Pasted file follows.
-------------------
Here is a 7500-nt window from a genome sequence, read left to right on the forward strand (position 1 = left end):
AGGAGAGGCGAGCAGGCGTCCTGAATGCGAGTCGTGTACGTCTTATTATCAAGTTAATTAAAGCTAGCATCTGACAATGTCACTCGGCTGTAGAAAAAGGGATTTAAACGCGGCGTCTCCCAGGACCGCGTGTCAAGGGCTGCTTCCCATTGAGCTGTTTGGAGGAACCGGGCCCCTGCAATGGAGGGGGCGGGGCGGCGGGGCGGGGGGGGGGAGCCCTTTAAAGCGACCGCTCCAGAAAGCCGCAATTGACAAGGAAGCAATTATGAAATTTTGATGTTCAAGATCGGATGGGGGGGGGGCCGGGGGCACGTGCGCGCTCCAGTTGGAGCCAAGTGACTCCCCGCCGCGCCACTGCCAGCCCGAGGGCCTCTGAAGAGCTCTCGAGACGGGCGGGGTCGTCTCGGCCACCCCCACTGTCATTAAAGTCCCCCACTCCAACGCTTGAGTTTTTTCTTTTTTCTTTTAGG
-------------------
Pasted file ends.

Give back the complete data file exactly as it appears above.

Here is a 7500-nt window from a genome sequence, read left to right on the forward strand (position 1 = left end):
AGGAGAGGCGAGCAGGCGTCCTGAATGCGAGTCGTGTACGTCTTATTATCAAGTTAATTAAAGCTAGCATCTGACAATGTCACTCGGCTGTAGAAAAAGGGATTTAAACGCGGCGTCTCCCAGGACCGCGTGTCAAGGGCTGCTTCCCATTGAGCTGTTTGGAGGAACCGGGCCCCTGCAATGGAGGGGGCGGGGCGGCGGGGCGGGGGGGGGGAGCCCTTTAAAGCGACCGCTCCAGAAAGCCGCAATTGACAAGGAAGCAATTATGAAATTTTGATGTTCAAGATCGGATGGGGGGGGGGCCGGGGGCACGTGCGCGCTCCAGTTGGAGCCAAGTGACTCCCCGCCGCGCCACTGCCAGCCCGAGGGCCTCTGAAGAGCTCTCGAGACGGGCGGGGTCGTCTCGGCCACCCCCACTGTCATTAAAGTCCCCCACTCCAACGCTTGAGTTTTTTCTTTTTTCTTTTAGG